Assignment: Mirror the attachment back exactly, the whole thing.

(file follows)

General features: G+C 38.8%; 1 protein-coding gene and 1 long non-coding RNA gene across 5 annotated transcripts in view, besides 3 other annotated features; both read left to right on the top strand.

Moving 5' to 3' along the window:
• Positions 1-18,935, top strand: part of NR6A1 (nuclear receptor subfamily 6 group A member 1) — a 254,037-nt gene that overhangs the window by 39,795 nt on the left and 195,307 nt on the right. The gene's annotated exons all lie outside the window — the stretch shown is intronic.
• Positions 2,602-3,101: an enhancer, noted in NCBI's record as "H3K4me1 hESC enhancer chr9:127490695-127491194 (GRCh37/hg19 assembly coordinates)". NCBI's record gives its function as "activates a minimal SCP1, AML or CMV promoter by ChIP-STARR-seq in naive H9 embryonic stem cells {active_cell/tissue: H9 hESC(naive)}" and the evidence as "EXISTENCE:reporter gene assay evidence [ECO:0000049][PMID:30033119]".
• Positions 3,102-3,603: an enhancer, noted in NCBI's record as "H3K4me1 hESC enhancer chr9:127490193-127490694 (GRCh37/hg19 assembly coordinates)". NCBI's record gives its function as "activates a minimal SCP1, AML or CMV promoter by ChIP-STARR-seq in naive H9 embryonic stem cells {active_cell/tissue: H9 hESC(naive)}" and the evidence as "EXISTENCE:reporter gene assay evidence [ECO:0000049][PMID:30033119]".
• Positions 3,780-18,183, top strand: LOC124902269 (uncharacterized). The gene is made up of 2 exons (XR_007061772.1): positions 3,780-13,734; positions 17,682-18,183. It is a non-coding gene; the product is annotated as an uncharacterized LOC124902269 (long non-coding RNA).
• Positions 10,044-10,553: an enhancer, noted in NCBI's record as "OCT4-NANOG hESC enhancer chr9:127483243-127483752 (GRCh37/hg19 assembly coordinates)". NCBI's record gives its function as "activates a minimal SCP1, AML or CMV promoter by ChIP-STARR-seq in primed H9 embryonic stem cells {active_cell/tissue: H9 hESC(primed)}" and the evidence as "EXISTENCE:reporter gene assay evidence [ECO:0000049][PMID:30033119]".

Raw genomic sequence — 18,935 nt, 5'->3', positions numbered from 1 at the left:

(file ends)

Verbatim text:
General features: G+C 38.8%; 1 protein-coding gene and 1 long non-coding RNA gene across 5 annotated transcripts in view, besides 3 other annotated features; both read left to right on the top strand.

Moving 5' to 3' along the window:
• Positions 1-18,935, top strand: part of NR6A1 (nuclear receptor subfamily 6 group A member 1) — a 254,037-nt gene that overhangs the window by 39,795 nt on the left and 195,307 nt on the right. The gene's annotated exons all lie outside the window — the stretch shown is intronic.
• Positions 2,602-3,101: an enhancer, noted in NCBI's record as "H3K4me1 hESC enhancer chr9:127490695-127491194 (GRCh37/hg19 assembly coordinates)". NCBI's record gives its function as "activates a minimal SCP1, AML or CMV promoter by ChIP-STARR-seq in naive H9 embryonic stem cells {active_cell/tissue: H9 hESC(naive)}" and the evidence as "EXISTENCE:reporter gene assay evidence [ECO:0000049][PMID:30033119]".
• Positions 3,102-3,603: an enhancer, noted in NCBI's record as "H3K4me1 hESC enhancer chr9:127490193-127490694 (GRCh37/hg19 assembly coordinates)". NCBI's record gives its function as "activates a minimal SCP1, AML or CMV promoter by ChIP-STARR-seq in naive H9 embryonic stem cells {active_cell/tissue: H9 hESC(naive)}" and the evidence as "EXISTENCE:reporter gene assay evidence [ECO:0000049][PMID:30033119]".
• Positions 3,780-18,183, top strand: LOC124902269 (uncharacterized). The gene is made up of 2 exons (XR_007061772.1): positions 3,780-13,734; positions 17,682-18,183. It is a non-coding gene; the product is annotated as an uncharacterized LOC124902269 (long non-coding RNA).
• Positions 10,044-10,553: an enhancer, noted in NCBI's record as "OCT4-NANOG hESC enhancer chr9:127483243-127483752 (GRCh37/hg19 assembly coordinates)". NCBI's record gives its function as "activates a minimal SCP1, AML or CMV promoter by ChIP-STARR-seq in primed H9 embryonic stem cells {active_cell/tissue: H9 hESC(primed)}" and the evidence as "EXISTENCE:reporter gene assay evidence [ECO:0000049][PMID:30033119]".

Raw genomic sequence — 18,935 nt, 5'->3', positions numbered from 1 at the left: